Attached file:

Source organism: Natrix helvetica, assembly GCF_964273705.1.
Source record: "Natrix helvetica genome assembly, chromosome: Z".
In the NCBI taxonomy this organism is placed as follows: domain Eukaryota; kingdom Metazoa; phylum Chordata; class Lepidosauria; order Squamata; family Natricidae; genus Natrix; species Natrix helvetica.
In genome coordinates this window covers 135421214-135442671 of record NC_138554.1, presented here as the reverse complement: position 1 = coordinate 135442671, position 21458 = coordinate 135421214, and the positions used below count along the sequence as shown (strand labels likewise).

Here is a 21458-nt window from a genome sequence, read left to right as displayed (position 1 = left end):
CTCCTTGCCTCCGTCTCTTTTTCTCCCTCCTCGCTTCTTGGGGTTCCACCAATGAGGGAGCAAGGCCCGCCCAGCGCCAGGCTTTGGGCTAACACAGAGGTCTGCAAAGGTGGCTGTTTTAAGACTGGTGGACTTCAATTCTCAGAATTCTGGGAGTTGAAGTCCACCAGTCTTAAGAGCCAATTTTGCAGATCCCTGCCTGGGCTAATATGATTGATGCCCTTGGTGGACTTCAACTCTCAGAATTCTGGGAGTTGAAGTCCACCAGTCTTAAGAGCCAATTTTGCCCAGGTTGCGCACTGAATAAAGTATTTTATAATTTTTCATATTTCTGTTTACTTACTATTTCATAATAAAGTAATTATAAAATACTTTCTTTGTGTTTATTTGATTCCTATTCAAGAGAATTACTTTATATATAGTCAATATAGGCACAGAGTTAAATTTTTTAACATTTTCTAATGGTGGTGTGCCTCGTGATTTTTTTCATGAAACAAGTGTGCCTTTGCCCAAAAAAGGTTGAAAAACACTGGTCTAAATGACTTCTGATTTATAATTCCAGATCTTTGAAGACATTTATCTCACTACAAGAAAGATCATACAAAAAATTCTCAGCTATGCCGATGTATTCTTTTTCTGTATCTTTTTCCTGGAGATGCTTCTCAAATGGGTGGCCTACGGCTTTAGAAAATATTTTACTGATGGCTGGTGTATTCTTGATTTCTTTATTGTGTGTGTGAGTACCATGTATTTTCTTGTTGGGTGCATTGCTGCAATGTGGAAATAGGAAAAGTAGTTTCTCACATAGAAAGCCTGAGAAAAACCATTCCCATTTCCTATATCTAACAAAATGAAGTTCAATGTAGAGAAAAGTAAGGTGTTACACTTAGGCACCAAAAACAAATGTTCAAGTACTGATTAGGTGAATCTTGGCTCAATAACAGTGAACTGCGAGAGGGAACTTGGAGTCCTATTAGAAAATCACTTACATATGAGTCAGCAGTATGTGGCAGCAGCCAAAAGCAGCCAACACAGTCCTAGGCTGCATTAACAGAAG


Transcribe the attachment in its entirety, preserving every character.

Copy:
Source organism: Natrix helvetica, assembly GCF_964273705.1.
Source record: "Natrix helvetica genome assembly, chromosome: Z".
In the NCBI taxonomy this organism is placed as follows: domain Eukaryota; kingdom Metazoa; phylum Chordata; class Lepidosauria; order Squamata; family Natricidae; genus Natrix; species Natrix helvetica.
In genome coordinates this window covers 135421214-135442671 of record NC_138554.1, presented here as the reverse complement: position 1 = coordinate 135442671, position 21458 = coordinate 135421214, and the positions used below count along the sequence as shown (strand labels likewise).

Here is a 21458-nt window from a genome sequence, read left to right as displayed (position 1 = left end):
CTCCTTGCCTCCGTCTCTTTTTCTCCCTCCTCGCTTCTTGGGGTTCCACCAATGAGGGAGCAAGGCCCGCCCAGCGCCAGGCTTTGGGCTAACACAGAGGTCTGCAAAGGTGGCTGTTTTAAGACTGGTGGACTTCAATTCTCAGAATTCTGGGAGTTGAAGTCCACCAGTCTTAAGAGCCAATTTTGCAGATCCCTGCCTGGGCTAATATGATTGATGCCCTTGGTGGACTTCAACTCTCAGAATTCTGGGAGTTGAAGTCCACCAGTCTTAAGAGCCAATTTTGCCCAGGTTGCGCACTGAATAAAGTATTTTATAATTTTTCATATTTCTGTTTACTTACTATTTCATAATAAAGTAATTATAAAATACTTTCTTTGTGTTTATTTGATTCCTATTCAAGAGAATTACTTTATATATAGTCAATATAGGCACAGAGTTAAATTTTTTAACATTTTCTAATGGTGGTGTGCCTCGTGATTTTTTTCATGAAACAAGTGTGCCTTTGCCCAAAAAAGGTTGAAAAACACTGGTCTAAATGACTTCTGATTTATAATTCCAGATCTTTGAAGACATTTATCTCACTACAAGAAAGATCATACAAAAAATTCTCAGCTATGCCGATGTATTCTTTTTCTGTATCTTTTTCCTGGAGATGCTTCTCAAATGGGTGGCCTACGGCTTTAGAAAATATTTTACTGATGGCTGGTGTATTCTTGATTTCTTTATTGTGTGTGTGAGTACCATGTATTTTCTTGTTGGGTGCATTGCTGCAATGTGGAAATAGGAAAAGTAGTTTCTCACATAGAAAGCCTGAGAAAAACCATTCCCATTTCCTATATCTAACAAAATGAAGTTCAATGTAGAGAAAAGTAAGGTGTTACACTTAGGCACCAAAAACAAATGTTCAAGTACTGATTAGGTGAATCTTGGCTCAATAACAGTGAACTGCGAGAGGGAACTTGGAGTCCTATTAGAAAATCACTTACATATGAGTCAGCAGTATGTGGCAGCAGCCAAAAGCAGCCAACACAGTCCTAGGCTGCATTAACAGAAG